Perhaps the most durable of these theories concern the assassinations of two of the most prominent black leaders in the political history of the United States: Dr. Martin Luther King, Jr., and Malcolm X (née Malcolm Little; also known later by his adopted religious name, El-Hajj Malik ElShabazz).
Regardless of whether the civil rights movement is officially defunct or not, conspiracy theories appending the deaths of King and Malcolm X continue to circulate. In both cases, almost all of those theories implicate in the assassinations, to varying degrees, the federal government.
This is not surprising since both King and Malcolm X (and by and large, all known organizations associated with the civil rights movement) were closely monitored by government agencies throughout most of their respective careers. Moreover, FBI director J. Edgar Hoover made no secret of his glaring contempt and anxiety toward the agendas and aspirations of civil rights groups and individuals.
Hoover not only believed that the civil rights movement threatened the societal stability of the United States, but because of their perceived potential as “black messiahs,” Hoover harbored great apprehensions toward influential African American figures such as King, Malcolm X, and the Nation of Islam’s leader Elijah Muhammad.
Until it was exposed in early 1971, the FBI-launched Counterintelligence Program (COINTELPRO) functioned beyond legal restrictions to, in Hoover’s own words, “expose, disrupt, misdirect, discredit and otherwise neutralize” groups and individuals associated with the civil rights movement.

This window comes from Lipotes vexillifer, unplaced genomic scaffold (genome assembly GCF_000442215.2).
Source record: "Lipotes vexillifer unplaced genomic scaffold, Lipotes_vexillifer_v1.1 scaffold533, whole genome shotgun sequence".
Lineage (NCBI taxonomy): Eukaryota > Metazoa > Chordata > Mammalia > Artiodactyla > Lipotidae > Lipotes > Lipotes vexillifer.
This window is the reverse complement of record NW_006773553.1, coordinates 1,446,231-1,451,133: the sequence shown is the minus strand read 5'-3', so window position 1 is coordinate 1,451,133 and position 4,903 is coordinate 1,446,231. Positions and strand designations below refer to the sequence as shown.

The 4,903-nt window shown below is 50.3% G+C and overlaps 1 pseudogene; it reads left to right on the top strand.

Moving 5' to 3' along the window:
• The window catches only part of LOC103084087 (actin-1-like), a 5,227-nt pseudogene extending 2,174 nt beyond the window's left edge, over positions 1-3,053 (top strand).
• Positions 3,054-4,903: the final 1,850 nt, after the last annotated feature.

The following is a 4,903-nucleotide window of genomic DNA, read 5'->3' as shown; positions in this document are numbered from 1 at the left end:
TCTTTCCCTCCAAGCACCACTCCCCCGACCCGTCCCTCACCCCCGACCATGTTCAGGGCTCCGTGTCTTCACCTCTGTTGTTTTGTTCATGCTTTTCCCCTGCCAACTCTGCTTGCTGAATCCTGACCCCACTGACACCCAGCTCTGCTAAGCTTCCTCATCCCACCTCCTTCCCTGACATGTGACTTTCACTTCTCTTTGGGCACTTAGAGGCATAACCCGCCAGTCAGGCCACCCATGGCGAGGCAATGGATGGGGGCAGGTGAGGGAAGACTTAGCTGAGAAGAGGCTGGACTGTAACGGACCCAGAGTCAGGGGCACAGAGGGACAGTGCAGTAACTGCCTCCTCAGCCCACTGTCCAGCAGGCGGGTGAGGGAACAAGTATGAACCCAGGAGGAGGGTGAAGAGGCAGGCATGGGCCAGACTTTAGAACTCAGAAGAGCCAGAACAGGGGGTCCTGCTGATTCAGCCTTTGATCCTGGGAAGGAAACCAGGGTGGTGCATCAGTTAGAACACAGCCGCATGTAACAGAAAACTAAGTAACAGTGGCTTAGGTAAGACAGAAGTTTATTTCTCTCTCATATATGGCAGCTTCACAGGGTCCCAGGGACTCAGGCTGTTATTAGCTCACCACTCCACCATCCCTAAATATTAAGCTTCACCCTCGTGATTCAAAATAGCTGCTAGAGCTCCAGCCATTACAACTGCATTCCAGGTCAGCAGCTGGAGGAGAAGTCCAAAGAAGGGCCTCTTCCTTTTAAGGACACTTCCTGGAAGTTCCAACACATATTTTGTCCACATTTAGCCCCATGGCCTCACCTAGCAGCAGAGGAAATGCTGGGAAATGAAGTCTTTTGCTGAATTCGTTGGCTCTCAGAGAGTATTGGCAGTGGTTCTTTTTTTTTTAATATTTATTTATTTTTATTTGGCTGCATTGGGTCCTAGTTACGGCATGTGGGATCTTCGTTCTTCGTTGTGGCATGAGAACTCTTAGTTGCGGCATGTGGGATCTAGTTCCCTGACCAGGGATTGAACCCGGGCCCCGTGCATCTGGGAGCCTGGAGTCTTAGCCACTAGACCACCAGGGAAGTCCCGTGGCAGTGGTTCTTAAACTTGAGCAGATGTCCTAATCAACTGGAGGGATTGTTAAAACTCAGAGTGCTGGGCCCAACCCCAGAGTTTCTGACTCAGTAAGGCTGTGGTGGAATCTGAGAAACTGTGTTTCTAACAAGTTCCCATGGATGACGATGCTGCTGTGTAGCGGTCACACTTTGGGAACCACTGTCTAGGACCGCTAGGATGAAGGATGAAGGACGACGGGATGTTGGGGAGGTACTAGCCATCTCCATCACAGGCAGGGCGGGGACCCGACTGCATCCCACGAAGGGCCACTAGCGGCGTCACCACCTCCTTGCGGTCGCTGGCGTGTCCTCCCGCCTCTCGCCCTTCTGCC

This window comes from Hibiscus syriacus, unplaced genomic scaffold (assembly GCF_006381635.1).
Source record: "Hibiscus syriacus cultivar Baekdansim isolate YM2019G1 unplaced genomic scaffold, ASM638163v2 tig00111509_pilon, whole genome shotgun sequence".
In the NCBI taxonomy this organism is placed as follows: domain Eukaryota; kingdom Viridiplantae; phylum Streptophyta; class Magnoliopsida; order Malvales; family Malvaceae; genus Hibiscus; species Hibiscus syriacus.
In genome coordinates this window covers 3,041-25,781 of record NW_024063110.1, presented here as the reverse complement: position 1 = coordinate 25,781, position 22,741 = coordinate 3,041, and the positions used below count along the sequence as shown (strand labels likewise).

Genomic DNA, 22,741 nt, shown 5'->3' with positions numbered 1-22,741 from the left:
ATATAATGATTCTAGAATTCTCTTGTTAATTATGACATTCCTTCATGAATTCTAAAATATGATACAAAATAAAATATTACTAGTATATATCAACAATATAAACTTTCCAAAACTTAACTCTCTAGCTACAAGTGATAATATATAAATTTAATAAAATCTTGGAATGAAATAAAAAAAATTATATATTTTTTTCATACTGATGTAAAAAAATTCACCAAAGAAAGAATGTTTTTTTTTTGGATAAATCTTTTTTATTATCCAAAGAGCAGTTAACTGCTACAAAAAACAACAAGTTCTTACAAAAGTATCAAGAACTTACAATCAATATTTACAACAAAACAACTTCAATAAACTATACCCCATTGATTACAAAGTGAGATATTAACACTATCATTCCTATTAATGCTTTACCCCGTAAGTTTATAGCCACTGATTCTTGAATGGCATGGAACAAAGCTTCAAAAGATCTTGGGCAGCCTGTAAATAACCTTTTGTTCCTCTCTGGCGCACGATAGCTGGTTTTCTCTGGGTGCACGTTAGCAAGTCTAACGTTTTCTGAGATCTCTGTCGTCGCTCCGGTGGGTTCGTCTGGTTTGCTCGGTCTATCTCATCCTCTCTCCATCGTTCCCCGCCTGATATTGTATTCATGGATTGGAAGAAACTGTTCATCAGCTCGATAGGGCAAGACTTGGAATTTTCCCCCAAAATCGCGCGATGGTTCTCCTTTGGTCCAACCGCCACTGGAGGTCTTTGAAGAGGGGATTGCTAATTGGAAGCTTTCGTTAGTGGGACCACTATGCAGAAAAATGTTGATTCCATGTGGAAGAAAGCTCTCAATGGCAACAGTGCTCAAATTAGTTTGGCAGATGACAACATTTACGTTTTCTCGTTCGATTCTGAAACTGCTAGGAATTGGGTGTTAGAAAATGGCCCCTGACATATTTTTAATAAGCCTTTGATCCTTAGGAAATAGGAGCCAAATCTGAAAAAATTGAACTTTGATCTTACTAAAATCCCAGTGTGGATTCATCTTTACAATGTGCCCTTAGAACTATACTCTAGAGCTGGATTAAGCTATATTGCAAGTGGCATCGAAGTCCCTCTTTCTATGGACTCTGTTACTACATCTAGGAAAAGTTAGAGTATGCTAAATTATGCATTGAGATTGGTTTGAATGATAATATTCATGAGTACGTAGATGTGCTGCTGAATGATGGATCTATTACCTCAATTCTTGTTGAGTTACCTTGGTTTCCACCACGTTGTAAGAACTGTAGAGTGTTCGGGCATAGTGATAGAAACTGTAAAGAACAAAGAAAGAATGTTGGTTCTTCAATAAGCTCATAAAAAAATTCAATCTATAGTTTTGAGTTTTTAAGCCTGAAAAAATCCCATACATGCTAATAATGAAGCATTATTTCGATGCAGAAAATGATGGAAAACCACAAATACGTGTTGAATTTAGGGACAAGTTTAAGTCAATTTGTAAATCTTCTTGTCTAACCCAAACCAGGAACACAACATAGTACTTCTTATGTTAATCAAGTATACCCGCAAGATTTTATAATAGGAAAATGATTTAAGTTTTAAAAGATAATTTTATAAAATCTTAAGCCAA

The covert, systemic, and illegal operations of COINTELPRO directed against opponents to the government’s domestic and foreign policies were revealed in the 1970s by Senate and House committee inquiries to involve not only the FBI, but also the CIA, the United States Army Intelligence, the White House, the office of the attorney general, and even local and state law enforcement.
Known targets of COINTELPRO included the American Indian Movement, the Communist Party, the Socialist Worker’s Party, black nationalist groups, and many members of the New Left (comprising the Students for a Democratic Society, and a broad range of antiwar, antiracist, feminist, lesbian and gay, and environmentalist groups).